SAN FRANCISCO: time is up for Volkswagen to meet a federal judge’s deadline to detail how it will make nearly 600,000 diesel cars rigged to cheat on emissions tests comply with clean air laws.
Senior U.S. District Judge Charles Breyer said he wanted to know the timing of the fix and any planned payments to vehicle owners by a court hearing set for Thursday. That is when a deal is expected to be announced between Volkswagen, the U.S. government and private lawyers for the automaker to buy back some of the vehicles and spend just over $1 billion to compensate owners, a person briefed on the matter said.
The agreement would give some owners the choice of having Volkswagen repair their cars or buy them back, but it does not include plans on how to repair the vehicles, according to the person, who asked not to be identified because the deal hadn’t been made public.
Those plans, and the cost of the fixes, apparently are still under negotiation.
Compensation for car owners was among the details Breyer was seeking, but the judge was more focused on ending the ongoing pollution by getting the vehicles to comply with clean air laws.
He said last month that issue at the very least “must be resolved” and threatened a trial this summer if Volkswagen didn’t meet his deadline. It was unclear whether the deal would satisfy Breyer.
The “deal in principle” includes a maximum amount of spending, but the final details, such as how much each owner would get, are still being worked out, according to the person briefed on the matter.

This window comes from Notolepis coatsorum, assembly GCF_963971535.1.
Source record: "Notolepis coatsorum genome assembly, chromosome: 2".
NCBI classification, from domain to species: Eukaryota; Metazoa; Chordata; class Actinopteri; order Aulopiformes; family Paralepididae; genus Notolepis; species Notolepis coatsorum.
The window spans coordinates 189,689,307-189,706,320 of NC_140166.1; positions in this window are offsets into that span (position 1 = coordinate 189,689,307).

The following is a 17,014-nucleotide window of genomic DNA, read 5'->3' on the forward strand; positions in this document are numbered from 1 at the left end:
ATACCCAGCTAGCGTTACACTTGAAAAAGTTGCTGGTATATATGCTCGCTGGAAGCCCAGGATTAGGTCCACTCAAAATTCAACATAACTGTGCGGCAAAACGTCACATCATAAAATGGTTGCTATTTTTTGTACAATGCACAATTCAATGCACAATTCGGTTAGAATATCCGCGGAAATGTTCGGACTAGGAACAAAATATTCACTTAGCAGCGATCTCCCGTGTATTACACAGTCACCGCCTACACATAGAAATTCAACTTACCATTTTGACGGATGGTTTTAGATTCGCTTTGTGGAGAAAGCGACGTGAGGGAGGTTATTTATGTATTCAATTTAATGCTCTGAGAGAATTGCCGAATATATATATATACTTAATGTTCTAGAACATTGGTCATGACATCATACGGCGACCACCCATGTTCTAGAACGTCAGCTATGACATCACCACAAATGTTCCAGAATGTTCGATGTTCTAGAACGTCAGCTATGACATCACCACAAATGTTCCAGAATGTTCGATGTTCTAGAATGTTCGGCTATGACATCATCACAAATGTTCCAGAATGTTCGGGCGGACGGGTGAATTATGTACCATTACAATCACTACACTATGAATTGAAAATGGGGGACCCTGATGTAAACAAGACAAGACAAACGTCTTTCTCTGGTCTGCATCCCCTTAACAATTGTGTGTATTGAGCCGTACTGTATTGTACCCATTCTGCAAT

With $1 billion to spend, it works out to about $1,700 per car. But some owners of newer models who get just a software fix may receive little. About 325,000 owners of older cars that require more extensive repairs likely will get more, because the repairs could affect mileage and performance.
Shares in Volkswagen were up 5.6 percent in early trading in Europe on news of a deal with the government.
The owners and the U.S. Department of Justice sued the company after it acknowledged in September that it intentionally defeated emissions tests and put dirty vehicles on the road.
Volkswagen told its shareholders last year it had set aside $7.3 billion to help defray the potential costs of a recall or regulatory penalties. Most outside observers have said that figure is likely far too low. The company faces as much as $20 billion in fines for Clean Air Act violations alone, before paying to fix the cars or compensate their owners.
Representatives for Volkswagen, the lawyers, and the government all declined comment Wednesday. Wyn Hornbuckle, spokesman for the Justice Department said federal officials would wait until Thursday’s hearing before speaking. John Gersten, a spokesman for a law firm representing hundreds of Volkswagen owners, said a confidentiality order barred the firm from making any comment.
Breyer could order an early trial if he’s unhappy, but that would divert resources that should be committed to finding a solution, said Michael Steel, an attorney at Morrison & Foerster who has advised car manufacturers about air quality matters.
“If an early trial is scheduled, the parties will put all their energy into preparing for battle instead of negotiating to settle,” he said. “So the tool has to be used with great care. It is perhaps more effective as a threat than an actual order.”
Volkswagen says in court documents that it does not believe a trial is appropriate.
The first item on Thursday’s agenda is a report on the status of fixing the cars and “related discussions.” It also includes a request to add the Federal Trade Commission to the case. The FTC has sued Volkswagen alleging deceptive advertising. The owners’ lawyers also are seeking documents that Volkswagen provided to the law firm Jones Day, which the company has hired to investigate how the cheating happened.